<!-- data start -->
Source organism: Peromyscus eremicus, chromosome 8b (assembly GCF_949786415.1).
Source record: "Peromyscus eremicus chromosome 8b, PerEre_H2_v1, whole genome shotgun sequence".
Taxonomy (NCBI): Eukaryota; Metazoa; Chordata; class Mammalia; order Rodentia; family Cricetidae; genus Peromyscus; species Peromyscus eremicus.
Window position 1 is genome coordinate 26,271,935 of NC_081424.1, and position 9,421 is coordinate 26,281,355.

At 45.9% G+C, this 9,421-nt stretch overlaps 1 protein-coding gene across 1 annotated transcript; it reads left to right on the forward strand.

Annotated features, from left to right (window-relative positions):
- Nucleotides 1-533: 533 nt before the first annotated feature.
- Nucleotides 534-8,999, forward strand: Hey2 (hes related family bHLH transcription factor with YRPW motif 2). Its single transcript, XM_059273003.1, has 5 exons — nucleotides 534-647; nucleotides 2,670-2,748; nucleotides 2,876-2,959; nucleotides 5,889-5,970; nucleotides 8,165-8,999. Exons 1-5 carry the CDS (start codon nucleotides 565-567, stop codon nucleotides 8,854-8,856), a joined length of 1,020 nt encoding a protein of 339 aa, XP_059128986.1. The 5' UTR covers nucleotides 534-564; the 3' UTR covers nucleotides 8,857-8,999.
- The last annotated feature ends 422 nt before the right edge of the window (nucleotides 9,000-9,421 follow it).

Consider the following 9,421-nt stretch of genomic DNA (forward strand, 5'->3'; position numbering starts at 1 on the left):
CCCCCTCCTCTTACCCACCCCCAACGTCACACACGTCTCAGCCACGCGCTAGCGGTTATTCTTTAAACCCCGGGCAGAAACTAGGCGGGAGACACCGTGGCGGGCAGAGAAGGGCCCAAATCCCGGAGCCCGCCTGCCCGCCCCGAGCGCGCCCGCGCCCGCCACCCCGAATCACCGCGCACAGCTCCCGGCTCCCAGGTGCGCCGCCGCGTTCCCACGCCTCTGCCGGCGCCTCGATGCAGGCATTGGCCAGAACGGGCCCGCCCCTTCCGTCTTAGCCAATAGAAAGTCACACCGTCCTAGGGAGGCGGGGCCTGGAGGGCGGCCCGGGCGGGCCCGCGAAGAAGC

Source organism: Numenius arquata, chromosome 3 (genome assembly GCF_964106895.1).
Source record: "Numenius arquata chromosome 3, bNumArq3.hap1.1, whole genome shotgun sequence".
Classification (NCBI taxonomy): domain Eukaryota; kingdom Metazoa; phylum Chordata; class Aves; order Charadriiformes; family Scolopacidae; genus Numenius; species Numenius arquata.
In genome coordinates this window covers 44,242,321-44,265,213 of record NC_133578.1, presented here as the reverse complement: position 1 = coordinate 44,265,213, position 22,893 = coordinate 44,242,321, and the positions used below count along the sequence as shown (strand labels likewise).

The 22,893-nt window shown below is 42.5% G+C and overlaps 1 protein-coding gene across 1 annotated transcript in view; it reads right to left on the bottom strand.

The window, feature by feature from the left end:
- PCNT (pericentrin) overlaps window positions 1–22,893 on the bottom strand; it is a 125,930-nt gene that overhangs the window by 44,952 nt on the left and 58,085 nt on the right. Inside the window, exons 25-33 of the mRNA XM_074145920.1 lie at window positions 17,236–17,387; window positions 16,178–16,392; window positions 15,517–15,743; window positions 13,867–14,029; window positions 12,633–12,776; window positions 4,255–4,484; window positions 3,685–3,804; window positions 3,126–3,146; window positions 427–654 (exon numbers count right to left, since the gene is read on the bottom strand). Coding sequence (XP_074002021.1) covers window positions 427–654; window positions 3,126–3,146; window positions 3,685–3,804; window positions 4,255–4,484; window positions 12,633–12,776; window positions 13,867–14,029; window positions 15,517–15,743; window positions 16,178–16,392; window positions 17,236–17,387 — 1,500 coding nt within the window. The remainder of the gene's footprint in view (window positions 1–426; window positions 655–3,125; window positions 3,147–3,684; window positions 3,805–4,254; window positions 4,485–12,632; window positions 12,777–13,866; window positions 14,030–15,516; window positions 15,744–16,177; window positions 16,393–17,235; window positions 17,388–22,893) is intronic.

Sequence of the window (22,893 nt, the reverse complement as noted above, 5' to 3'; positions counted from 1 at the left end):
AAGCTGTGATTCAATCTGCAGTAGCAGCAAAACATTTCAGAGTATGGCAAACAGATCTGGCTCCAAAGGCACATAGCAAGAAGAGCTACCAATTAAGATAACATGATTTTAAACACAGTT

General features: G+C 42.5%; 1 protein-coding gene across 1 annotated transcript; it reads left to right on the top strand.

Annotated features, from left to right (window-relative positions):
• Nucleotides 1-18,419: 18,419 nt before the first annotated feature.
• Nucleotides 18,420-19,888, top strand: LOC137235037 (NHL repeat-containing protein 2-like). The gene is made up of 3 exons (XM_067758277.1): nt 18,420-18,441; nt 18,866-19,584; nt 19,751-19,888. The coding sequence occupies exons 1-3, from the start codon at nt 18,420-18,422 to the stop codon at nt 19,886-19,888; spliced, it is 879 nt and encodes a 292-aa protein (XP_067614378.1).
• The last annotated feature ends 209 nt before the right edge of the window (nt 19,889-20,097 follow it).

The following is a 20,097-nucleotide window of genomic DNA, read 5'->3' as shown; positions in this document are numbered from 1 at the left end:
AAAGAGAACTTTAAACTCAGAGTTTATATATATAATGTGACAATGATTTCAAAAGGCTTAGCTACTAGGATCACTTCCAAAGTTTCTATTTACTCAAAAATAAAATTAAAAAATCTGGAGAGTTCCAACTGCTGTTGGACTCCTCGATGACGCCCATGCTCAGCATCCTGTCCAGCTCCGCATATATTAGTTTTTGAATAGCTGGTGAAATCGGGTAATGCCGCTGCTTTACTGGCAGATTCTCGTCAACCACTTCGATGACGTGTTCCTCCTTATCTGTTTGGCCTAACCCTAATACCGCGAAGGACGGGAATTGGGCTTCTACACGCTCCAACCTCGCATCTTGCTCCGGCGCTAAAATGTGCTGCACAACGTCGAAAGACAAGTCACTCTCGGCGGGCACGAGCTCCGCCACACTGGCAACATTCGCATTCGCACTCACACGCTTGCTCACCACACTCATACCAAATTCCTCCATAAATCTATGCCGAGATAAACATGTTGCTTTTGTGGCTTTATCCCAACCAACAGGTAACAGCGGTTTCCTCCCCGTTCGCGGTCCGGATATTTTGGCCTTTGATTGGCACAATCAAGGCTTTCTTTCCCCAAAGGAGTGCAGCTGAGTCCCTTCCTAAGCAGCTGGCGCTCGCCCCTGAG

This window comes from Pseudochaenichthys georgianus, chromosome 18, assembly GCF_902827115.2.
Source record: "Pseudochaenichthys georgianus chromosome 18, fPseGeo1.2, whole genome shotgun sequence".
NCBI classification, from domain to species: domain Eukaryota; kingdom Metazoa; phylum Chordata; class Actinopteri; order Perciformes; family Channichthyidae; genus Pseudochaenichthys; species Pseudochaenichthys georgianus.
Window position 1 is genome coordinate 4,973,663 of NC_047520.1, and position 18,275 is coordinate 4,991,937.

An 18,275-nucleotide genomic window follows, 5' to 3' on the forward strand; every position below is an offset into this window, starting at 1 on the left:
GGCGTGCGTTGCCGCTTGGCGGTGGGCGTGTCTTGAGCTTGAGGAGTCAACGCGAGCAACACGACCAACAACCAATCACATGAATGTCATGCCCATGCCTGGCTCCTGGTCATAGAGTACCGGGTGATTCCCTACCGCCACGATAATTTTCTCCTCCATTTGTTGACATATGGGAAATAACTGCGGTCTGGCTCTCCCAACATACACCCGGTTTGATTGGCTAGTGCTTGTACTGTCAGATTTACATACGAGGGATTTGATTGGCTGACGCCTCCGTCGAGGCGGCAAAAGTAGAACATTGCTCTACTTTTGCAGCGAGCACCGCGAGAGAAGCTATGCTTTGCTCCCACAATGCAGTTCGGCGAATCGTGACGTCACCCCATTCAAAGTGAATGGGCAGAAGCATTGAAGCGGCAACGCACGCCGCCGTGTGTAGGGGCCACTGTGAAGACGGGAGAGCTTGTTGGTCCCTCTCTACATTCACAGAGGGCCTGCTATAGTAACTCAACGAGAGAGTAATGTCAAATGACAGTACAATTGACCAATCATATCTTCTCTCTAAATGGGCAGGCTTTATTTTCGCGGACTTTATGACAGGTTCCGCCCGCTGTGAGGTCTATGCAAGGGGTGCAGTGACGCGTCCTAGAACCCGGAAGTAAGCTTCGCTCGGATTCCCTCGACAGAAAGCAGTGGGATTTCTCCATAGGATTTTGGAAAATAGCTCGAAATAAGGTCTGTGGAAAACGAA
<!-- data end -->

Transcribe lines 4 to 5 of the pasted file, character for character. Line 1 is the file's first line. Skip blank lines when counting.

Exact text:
Window position 1 is genome coordinate 26,271,935 of NC_081424.1, and position 9,421 is coordinate 26,281,355.

At 45.9% G+C, this 9,421-nt stretch overlaps 1 protein-coding gene across 1 annotated transcript; it reads left to right on the forward strand.